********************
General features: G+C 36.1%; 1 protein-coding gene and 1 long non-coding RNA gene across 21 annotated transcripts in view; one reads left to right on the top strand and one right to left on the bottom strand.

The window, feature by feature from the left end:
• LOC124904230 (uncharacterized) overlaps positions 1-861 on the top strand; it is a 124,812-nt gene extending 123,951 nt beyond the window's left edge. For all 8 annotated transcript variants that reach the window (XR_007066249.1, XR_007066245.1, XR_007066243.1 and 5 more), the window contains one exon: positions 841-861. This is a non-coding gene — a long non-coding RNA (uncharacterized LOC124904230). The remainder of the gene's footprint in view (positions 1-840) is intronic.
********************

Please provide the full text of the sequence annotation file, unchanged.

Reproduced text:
General features: G+C 36.1%; 1 protein-coding gene and 1 long non-coding RNA gene across 21 annotated transcripts in view; one reads left to right on the top strand and one right to left on the bottom strand.

The window, feature by feature from the left end:
• LOC124904230 (uncharacterized) overlaps positions 1-861 on the top strand; it is a 124,812-nt gene extending 123,951 nt beyond the window's left edge. For all 8 annotated transcript variants that reach the window (XR_007066249.1, XR_007066245.1, XR_007066243.1 and 5 more), the window contains one exon: positions 841-861. This is a non-coding gene — a long non-coding RNA (uncharacterized LOC124904230). The remainder of the gene's footprint in view (positions 1-840) is intronic.